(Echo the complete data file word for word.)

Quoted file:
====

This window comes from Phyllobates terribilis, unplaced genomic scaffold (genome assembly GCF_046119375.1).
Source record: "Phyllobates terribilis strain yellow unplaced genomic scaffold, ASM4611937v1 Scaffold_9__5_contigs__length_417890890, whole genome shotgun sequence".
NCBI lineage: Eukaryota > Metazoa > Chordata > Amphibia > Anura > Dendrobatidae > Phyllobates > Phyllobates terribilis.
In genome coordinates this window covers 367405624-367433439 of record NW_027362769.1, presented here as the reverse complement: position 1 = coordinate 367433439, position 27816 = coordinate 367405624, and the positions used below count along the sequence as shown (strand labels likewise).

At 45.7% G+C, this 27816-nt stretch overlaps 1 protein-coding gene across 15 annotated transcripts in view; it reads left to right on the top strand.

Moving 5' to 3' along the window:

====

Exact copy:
This window comes from Phyllobates terribilis, unplaced genomic scaffold (genome assembly GCF_046119375.1).
Source record: "Phyllobates terribilis strain yellow unplaced genomic scaffold, ASM4611937v1 Scaffold_9__5_contigs__length_417890890, whole genome shotgun sequence".
NCBI lineage: Eukaryota > Metazoa > Chordata > Amphibia > Anura > Dendrobatidae > Phyllobates > Phyllobates terribilis.
In genome coordinates this window covers 367405624-367433439 of record NW_027362769.1, presented here as the reverse complement: position 1 = coordinate 367433439, position 27816 = coordinate 367405624, and the positions used below count along the sequence as shown (strand labels likewise).

At 45.7% G+C, this 27816-nt stretch overlaps 1 protein-coding gene across 15 annotated transcripts in view; it reads left to right on the top strand.

Moving 5' to 3' along the window: